States Show Folly of Energy Mandates
April 9, 2013
Many think the next play by the Obama admiration will be for a national renewable energy portfolio standard (RPS) that would mandate that a certain percentage of the nation's electricity be produced from renewable sources. Fortunately there are the states to show us the negative impact that a national renewable energy standard would have, say Grover Norquist and Patrick Gleason of Americans for Tax Reform.
- Twenty-nine states and the District of Columbia already have a renewable energy mandate on the books.
- These mandates inject government into the business decisions of utility companies, requiring them to procure energy from more costly and less reliable sources than they otherwise would.
- The increased energy costs produced by renewable mandates are passed along to consumers in the form of higher utility bills.
- According to the Institute for Energy Research, utility bills in states with a renewable energy portfolio standard (RPS) are 40 percent higher on average than in states without one.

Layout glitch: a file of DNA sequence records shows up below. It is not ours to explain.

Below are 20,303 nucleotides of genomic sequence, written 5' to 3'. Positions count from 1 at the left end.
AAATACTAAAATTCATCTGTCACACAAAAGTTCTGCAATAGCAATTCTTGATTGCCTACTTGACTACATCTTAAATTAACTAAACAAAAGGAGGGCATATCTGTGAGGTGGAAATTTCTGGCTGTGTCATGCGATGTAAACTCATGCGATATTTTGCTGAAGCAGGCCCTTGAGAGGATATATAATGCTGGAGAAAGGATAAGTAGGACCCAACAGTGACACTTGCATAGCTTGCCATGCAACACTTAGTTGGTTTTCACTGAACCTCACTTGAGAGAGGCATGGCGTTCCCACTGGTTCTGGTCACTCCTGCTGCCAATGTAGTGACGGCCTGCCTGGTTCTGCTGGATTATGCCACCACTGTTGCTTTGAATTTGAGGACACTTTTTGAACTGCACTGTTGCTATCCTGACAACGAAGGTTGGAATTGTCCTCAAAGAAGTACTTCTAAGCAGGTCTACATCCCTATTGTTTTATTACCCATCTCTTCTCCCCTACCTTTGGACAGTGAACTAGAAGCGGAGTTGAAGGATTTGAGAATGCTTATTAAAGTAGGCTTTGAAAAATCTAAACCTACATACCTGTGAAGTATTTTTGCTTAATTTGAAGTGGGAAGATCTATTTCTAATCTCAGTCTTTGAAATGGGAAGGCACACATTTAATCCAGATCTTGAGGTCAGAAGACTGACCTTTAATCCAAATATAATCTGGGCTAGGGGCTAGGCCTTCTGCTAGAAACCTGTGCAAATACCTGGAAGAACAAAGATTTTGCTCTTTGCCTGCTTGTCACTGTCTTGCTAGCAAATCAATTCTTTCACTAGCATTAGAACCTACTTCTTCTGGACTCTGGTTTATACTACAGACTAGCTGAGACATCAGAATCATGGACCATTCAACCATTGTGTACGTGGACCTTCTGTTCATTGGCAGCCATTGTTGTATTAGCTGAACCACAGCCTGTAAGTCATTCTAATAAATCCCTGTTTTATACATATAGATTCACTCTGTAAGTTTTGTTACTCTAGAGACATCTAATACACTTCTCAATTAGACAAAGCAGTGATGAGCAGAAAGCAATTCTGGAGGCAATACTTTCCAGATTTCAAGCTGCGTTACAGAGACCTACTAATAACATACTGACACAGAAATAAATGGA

In 2007, North Carolina became the first state in the South to impose a renewable energy portfolio standard. North Carolina residents are all too aware of the way in which energy mandates drive up consumer costs.
- During the decade immediately preceding enactment of the state's renewable energy mandate, utility bills in North Carolina grew by an average of 1.7 percent per year.
- Since the mandate's imposition in 2009, utility bills have increase by an average of 2.29 percent -- a 33 percent jump compared to the annual rate of growth prior to passage of the state's RPS.
- A John Locke Foundation study found that North Carolina's renewable energy mandate, if it remains in place, would increase electricity costs for consumers by $1.8 billion and result in the loss of 3,500 jobs by 2021, the year in which the law is fully phased in and requires North Carolina utilities to generate 7.5 percent of their electricity from renewable sources.
- The report also found that the state RPS will depress economic growth and reduce in-state investment.
Source: Grover Norquist and Patrick Gleason, "States Show Folly of Energy Mandates," Politico, April 2, 2013.
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